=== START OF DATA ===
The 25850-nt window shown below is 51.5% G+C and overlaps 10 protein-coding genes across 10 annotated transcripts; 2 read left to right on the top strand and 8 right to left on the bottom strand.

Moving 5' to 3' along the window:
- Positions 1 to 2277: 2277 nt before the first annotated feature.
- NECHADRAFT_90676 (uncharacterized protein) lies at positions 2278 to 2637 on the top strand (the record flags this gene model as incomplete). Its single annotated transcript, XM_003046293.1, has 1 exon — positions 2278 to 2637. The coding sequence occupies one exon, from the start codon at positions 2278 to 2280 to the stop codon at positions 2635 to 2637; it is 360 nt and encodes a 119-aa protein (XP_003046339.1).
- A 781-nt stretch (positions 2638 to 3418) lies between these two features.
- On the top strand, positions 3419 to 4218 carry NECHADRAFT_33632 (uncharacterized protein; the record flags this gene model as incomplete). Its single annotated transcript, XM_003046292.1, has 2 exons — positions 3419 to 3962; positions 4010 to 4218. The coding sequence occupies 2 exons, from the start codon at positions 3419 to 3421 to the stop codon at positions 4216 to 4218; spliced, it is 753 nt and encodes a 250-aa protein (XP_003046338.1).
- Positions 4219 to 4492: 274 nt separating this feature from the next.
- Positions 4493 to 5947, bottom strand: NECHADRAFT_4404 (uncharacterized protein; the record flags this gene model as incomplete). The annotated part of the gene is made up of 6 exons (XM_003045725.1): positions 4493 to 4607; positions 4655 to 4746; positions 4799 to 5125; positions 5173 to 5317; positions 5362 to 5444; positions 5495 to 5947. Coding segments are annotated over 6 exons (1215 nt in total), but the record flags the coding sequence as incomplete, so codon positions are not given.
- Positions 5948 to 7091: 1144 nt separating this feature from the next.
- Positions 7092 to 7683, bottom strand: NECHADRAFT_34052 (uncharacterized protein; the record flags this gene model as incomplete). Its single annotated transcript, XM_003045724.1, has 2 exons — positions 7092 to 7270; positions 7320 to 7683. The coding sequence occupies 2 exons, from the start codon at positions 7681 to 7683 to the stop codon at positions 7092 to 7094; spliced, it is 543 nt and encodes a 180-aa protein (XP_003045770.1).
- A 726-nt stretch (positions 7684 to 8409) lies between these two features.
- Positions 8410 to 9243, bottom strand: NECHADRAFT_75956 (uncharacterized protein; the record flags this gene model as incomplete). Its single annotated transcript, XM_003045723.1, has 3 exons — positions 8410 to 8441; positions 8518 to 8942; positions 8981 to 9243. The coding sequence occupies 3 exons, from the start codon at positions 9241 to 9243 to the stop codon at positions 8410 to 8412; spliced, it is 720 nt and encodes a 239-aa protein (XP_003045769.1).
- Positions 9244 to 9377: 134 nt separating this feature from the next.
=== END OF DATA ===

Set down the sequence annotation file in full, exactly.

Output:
The 25850-nt window shown below is 51.5% G+C and overlaps 10 protein-coding genes across 10 annotated transcripts; 2 read left to right on the top strand and 8 right to left on the bottom strand.

Moving 5' to 3' along the window:
- Positions 1 to 2277: 2277 nt before the first annotated feature.
- NECHADRAFT_90676 (uncharacterized protein) lies at positions 2278 to 2637 on the top strand (the record flags this gene model as incomplete). Its single annotated transcript, XM_003046293.1, has 1 exon — positions 2278 to 2637. The coding sequence occupies one exon, from the start codon at positions 2278 to 2280 to the stop codon at positions 2635 to 2637; it is 360 nt and encodes a 119-aa protein (XP_003046339.1).
- A 781-nt stretch (positions 2638 to 3418) lies between these two features.
- On the top strand, positions 3419 to 4218 carry NECHADRAFT_33632 (uncharacterized protein; the record flags this gene model as incomplete). Its single annotated transcript, XM_003046292.1, has 2 exons — positions 3419 to 3962; positions 4010 to 4218. The coding sequence occupies 2 exons, from the start codon at positions 3419 to 3421 to the stop codon at positions 4216 to 4218; spliced, it is 753 nt and encodes a 250-aa protein (XP_003046338.1).
- Positions 4219 to 4492: 274 nt separating this feature from the next.
- Positions 4493 to 5947, bottom strand: NECHADRAFT_4404 (uncharacterized protein; the record flags this gene model as incomplete). The annotated part of the gene is made up of 6 exons (XM_003045725.1): positions 4493 to 4607; positions 4655 to 4746; positions 4799 to 5125; positions 5173 to 5317; positions 5362 to 5444; positions 5495 to 5947. Coding segments are annotated over 6 exons (1215 nt in total), but the record flags the coding sequence as incomplete, so codon positions are not given.
- Positions 5948 to 7091: 1144 nt separating this feature from the next.
- Positions 7092 to 7683, bottom strand: NECHADRAFT_34052 (uncharacterized protein; the record flags this gene model as incomplete). Its single annotated transcript, XM_003045724.1, has 2 exons — positions 7092 to 7270; positions 7320 to 7683. The coding sequence occupies 2 exons, from the start codon at positions 7681 to 7683 to the stop codon at positions 7092 to 7094; spliced, it is 543 nt and encodes a 180-aa protein (XP_003045770.1).
- A 726-nt stretch (positions 7684 to 8409) lies between these two features.
- Positions 8410 to 9243, bottom strand: NECHADRAFT_75956 (uncharacterized protein; the record flags this gene model as incomplete). Its single annotated transcript, XM_003045723.1, has 3 exons — positions 8410 to 8441; positions 8518 to 8942; positions 8981 to 9243. The coding sequence occupies 3 exons, from the start codon at positions 9241 to 9243 to the stop codon at positions 8410 to 8412; spliced, it is 720 nt and encodes a 239-aa protein (XP_003045769.1).
- Positions 9244 to 9377: 134 nt separating this feature from the next.